Clutch Group Director Michael Recker’s Article (Co-Written by Richard Kessler) Published by Inside Counsel.
Clutch Group Director Michael Recker’s Article (Co-Written by UBS’ Richard Kessler) Published by Inside Counsel. The article helps organizations address risk and remain compliant while dealing with rapid and pervasive change. The full text of the article can be found below. Follow the link to read it on the Inside counsel site.
The governance fabric: Applying simplicity to the velocity, variety and volume of data
The stakes are enormous, and failure to keep up can be costly.
Sometimes the pace of change can be a little dizzying. Just ask any legal or compliance executive at a major global company. Not only must they keep track of and adhere to an ever-expanding list of complex regulatory requirements, they must somehow also accommodate an exponential growth in the volume, variety, and velocity of data.
The stakes are enormous, and failure to keep up can be costly. Financial services, energy, life sciences, and technology companies continue to be on the receiving end of over $311 billion in regulatory fines and settlements (The Guardian, WSJ, and ProPublica). By the end of 2015, annual spending on Big Data will be around $2.8 billion (Forbes); this number is expected to someday reach $40 billion. Striking the right balance between sustainable profitability, systematic compliance, and effective risk management has never been more important – or difficult.
The Threat of Decentralized Data
Enterprise data is now everywhere. To make matters more complicated, this data is rapidly becoming more complex and diversified, making it difficult to devise cohesive data management policies. Social media is particularly amorphous. Consider Snapchat, which started as an app primarily used to send vanishing photo messages and videos; it has now evolved into a complete messaging app that supports traditional chats.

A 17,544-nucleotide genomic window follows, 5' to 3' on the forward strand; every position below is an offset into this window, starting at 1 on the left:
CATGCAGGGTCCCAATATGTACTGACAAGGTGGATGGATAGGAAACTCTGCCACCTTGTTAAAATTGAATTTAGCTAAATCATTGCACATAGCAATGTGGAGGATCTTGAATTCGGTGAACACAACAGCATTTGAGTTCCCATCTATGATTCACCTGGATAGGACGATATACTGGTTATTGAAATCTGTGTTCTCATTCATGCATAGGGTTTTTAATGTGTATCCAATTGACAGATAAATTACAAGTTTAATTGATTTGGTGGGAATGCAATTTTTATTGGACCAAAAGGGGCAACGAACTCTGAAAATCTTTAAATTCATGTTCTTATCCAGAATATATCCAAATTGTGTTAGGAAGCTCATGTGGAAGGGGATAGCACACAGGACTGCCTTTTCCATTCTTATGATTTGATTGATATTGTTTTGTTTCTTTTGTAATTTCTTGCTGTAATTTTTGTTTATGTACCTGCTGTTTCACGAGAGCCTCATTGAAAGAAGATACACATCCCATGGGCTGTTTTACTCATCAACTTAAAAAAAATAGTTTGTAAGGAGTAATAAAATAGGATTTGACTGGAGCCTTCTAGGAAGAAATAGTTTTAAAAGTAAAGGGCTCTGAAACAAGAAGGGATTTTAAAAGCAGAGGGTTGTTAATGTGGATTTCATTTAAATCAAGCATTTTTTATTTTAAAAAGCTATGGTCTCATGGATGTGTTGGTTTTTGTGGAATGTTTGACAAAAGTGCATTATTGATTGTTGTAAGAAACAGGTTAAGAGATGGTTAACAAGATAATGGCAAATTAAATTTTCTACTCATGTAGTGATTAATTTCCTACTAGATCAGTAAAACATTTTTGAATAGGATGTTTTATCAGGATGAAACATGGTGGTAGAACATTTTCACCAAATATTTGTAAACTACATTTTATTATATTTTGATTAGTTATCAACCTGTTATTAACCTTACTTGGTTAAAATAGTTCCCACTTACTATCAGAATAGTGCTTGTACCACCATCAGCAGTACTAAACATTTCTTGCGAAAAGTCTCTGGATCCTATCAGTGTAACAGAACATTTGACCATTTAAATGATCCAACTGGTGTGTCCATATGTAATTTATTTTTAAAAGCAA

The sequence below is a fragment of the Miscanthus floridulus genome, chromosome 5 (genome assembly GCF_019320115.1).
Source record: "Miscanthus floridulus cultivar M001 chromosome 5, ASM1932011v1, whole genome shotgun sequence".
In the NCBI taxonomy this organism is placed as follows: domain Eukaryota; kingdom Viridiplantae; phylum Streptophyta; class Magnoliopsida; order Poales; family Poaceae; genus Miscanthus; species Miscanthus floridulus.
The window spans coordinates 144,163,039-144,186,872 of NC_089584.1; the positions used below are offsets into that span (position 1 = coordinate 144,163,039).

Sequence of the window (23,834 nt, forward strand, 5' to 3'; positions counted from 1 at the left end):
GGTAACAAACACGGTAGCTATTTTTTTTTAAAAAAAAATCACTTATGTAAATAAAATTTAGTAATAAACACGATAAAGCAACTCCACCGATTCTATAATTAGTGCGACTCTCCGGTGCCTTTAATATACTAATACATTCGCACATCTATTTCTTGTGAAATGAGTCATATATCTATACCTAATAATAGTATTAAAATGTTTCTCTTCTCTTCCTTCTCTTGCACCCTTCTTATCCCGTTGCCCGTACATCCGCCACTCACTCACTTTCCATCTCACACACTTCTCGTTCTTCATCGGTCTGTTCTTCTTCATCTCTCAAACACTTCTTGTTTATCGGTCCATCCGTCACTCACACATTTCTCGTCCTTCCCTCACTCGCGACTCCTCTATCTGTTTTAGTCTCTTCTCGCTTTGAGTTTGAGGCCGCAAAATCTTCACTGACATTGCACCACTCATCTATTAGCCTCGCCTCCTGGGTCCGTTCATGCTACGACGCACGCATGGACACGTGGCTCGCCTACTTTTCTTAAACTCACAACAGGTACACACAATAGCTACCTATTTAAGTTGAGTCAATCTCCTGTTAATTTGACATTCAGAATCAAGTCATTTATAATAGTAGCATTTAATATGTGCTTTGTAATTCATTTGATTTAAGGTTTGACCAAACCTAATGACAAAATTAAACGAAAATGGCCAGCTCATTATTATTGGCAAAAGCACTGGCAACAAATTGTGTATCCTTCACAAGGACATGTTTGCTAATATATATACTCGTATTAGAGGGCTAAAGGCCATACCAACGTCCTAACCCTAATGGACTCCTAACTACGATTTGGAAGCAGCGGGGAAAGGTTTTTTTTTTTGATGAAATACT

At the institutional level, the mainstream use of mobile devices and BYOD (Bring Your Own Device) has challenged IT departments to support and understand where data is located and how it can be accessed. Corporate chat platforms that used to be centralized now have the capability to be used on an array of devices. The overwhelming accessibility of mobile devices such as iPhones and iPads is seriously disrupting typical models for communication.
With this diversity of data sources, cyber security threats have multiplied. Recent studies show that 43 percent of companies experienced a data breach in 2014, up 10 percent from the year before (USA Today). The aftermath of many recent cyber-attacks has led to the ousting or resignation of senior management at the affected companies.
So how does an organization address risk, sustain profitability, and remain compliant while simultaneously dealing with rapid and pervasive change? The answer is by embedding simplicity into its corporate data governance.
Astro Telier, Head of Google X, has said that “It’s easier to make something 10 times better than to make something 10 percent better.” We need to embrace this mentality. If companies are to successfully combat constant change, they need to embrace new thinking and make simplicity the bedrock of their corporate fabric. This “governance fabric” should permeate every aspect of an organization, and it should begin with data.